Adapted from a presentation given at the symposium ‘Bernie Taft and 1968: Tanks in Prague, Turmoil in Australian Universities’, Friday 24th August 2018 by Jane Beattie, Assistant Archivist, University of Melbourne.
To commemorate the 80th anniversary of the outbreak of the Spanish Civil War in 2016, I wrote a blog post about Lloyd Edmonds. Lloyd’s family donated his letters, written mostly to his father, from the battlegrounds in Spain. Lloyd was studying in London when Franco invaded and felt so strongly in the Republican cause, and that Spain should not fall to fascism, that he joined the International brigade, along with 64 other Australians volunteering in Spain. Soon after this anniversary, the University of Melbourne Archives (UMA) ran a tutorial for a Hispanic Cultural Studies class, introducing students to the Archives using Lloyd’s letters and other material held at UMA about the war.
Group discussion commonly came back to questions of motivation, and ultimately led to the personal reflection “how far could I go for my beliefs?” Expanding on this question brought up further discussions about other people who went above and beyond to uphold their values; female Australian doctors who were barred from enlisting in World War One, paving their own way to Europe to work with voluntary medical outfits, and more recent examples of the young people who left various countries to fight with and against ISIL. As I started processing the Bernie Taft collection late last year the same question began to resurface; “how far would I go to uphold my values and beliefs?”
The 107 boxes of the Bernie Taft papers that are now open for researchers illustrate not only the various narratives of the world communist movement but also the commitment of a man to his beliefs. Although I did not get the chance to meet Bernie, there is a certain familiarity. It is not an unexpected result of spending hours reading and describing the life of a person. Germaine Greer curator Rachel Buchanan labelled her section of the Dawson Street offices as ‘Greertown’ and whilst I am yet to call my colleagues comrades, there have been times when communism has been part of my dreams. As Rachel might agree, if you are not careful the person or subject being described can begin to take over how you view the world. Suddenly it seemed like communism was everywhere; I rushed off to see the film The Death of Stalin, became absorbed in the Ken Burns documentary series The Vietnam War, and probably spent a bit too much time discussing the Soviet Union, China and Hungary in conversations with friends.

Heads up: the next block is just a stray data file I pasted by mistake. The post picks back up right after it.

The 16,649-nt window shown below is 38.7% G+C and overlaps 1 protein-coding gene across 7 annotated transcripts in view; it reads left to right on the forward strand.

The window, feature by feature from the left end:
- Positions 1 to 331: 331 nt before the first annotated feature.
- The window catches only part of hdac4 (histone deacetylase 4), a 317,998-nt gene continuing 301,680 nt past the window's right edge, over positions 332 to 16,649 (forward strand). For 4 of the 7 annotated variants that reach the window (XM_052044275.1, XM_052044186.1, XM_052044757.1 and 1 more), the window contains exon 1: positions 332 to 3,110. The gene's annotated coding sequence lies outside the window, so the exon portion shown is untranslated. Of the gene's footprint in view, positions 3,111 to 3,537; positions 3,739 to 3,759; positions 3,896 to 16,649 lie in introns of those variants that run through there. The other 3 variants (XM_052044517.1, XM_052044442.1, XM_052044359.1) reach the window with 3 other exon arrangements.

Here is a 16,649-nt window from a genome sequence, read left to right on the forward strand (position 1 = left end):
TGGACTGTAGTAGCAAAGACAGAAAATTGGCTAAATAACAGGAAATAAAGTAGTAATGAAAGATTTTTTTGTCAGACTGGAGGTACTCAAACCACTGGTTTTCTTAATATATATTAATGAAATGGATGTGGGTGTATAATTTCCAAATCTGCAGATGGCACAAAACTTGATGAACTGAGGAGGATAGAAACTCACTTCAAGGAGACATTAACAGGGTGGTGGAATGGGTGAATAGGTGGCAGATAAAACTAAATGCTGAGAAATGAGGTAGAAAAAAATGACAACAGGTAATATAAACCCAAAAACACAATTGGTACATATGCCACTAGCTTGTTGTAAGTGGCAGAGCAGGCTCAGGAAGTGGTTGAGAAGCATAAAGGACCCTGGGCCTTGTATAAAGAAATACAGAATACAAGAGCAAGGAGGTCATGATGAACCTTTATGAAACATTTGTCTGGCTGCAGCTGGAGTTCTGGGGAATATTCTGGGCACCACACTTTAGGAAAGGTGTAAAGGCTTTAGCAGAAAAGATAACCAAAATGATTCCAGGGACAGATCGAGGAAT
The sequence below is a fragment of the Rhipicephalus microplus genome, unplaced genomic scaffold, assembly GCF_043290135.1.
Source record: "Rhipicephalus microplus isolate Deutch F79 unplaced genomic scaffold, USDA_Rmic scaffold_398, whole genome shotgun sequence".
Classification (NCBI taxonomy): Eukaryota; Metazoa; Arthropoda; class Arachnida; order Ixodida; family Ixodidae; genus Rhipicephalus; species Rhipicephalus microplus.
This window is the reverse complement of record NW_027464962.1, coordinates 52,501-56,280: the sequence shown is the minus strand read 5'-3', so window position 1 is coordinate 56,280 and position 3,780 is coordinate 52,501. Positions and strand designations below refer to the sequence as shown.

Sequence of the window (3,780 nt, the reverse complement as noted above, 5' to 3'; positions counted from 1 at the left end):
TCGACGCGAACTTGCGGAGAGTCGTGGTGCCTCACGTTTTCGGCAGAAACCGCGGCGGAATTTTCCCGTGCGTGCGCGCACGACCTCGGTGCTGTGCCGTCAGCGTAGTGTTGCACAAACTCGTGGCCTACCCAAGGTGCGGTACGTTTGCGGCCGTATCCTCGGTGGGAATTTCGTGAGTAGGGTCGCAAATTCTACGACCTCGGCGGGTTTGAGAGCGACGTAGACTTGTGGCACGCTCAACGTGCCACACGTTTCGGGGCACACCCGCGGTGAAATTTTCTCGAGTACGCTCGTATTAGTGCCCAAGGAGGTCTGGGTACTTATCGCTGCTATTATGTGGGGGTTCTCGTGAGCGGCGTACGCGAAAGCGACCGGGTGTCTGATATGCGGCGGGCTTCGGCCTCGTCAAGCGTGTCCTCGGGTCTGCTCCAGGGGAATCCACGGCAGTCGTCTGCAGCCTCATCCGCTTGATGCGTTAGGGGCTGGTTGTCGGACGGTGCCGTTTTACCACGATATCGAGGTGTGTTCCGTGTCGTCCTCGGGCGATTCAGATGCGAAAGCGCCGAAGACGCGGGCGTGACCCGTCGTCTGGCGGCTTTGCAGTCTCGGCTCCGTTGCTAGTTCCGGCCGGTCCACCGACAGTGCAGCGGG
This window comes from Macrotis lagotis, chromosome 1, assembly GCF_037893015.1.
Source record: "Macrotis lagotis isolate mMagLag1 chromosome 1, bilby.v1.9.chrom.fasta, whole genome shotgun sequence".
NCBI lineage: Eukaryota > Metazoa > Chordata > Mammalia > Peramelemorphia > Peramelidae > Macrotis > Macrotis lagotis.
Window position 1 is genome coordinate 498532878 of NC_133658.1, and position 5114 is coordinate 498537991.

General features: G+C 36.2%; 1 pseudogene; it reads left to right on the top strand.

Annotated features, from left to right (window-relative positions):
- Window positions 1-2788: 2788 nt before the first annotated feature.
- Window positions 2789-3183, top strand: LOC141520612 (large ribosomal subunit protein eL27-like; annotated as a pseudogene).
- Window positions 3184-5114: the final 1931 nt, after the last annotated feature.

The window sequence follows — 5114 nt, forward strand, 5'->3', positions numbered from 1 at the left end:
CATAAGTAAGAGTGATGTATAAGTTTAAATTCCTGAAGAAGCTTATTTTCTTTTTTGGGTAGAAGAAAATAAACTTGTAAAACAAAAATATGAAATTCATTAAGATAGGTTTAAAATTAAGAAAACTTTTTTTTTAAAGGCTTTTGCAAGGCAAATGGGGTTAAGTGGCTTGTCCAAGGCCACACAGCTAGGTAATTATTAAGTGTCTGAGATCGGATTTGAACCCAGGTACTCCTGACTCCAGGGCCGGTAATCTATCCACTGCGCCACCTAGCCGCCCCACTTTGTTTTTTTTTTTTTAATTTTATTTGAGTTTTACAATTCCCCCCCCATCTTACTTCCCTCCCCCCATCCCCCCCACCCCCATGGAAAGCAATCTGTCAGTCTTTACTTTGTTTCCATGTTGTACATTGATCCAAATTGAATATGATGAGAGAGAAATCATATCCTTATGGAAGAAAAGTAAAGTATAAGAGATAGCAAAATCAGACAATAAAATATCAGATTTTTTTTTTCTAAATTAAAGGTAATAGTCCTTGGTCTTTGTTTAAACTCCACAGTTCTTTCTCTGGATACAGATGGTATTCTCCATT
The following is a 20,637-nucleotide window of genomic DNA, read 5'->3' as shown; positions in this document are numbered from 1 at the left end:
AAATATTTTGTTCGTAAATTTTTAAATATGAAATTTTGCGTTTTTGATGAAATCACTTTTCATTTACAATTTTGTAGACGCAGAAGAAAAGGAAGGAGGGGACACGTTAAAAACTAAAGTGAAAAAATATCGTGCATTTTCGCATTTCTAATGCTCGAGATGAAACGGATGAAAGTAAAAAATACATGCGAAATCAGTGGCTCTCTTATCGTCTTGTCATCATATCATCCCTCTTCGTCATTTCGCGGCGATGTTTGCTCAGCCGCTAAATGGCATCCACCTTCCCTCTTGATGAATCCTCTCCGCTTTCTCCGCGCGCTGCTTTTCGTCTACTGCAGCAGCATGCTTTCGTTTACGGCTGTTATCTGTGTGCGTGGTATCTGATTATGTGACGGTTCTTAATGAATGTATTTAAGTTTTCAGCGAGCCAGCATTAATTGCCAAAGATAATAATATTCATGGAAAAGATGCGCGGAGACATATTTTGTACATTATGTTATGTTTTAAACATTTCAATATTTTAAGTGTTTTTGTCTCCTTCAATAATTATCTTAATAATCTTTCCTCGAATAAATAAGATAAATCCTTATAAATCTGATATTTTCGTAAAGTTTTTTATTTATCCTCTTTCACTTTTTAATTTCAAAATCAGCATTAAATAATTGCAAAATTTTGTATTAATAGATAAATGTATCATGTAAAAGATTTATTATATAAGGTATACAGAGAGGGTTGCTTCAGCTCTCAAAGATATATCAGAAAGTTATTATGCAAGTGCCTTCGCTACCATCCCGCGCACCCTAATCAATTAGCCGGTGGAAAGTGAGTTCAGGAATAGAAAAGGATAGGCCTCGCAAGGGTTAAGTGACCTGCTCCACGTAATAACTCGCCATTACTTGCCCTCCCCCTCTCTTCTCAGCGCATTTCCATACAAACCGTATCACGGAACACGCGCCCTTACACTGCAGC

Before describing the material in a new acquisition, the archivist must understand how the creator of those records used them, and how they arranged them in some kind of system. In archives speak this is the ‘original order’, and with Bernie’s papers, I had a bit of work ahead of me. He described material his many filing cabinets a bit like a to do list, a never-ending register of reading, re-reading, researching and reflecting. The arrangement is at times scattered but also charming. Bernie wrote notes to himself instructing that certain documents be taken on his travels to re-read. He also gave folders titles consisting solely of a date: a time frame in which he had to read material and then respond to a friend about its content. Multiple bundles of handwritten notes show a mind constantly thinking and planning. There are rushed notes scribbled on the back of pamphlets used during Philip Herington’s campaign for Brunswick, nearly always more passionate than the resulting report to the National Executive. Questions and answers to thoughts that just had to be written down at that precise moment, often on the back of an envelope or a scrap of paper; post it notes became breadcrumbs across decades of work.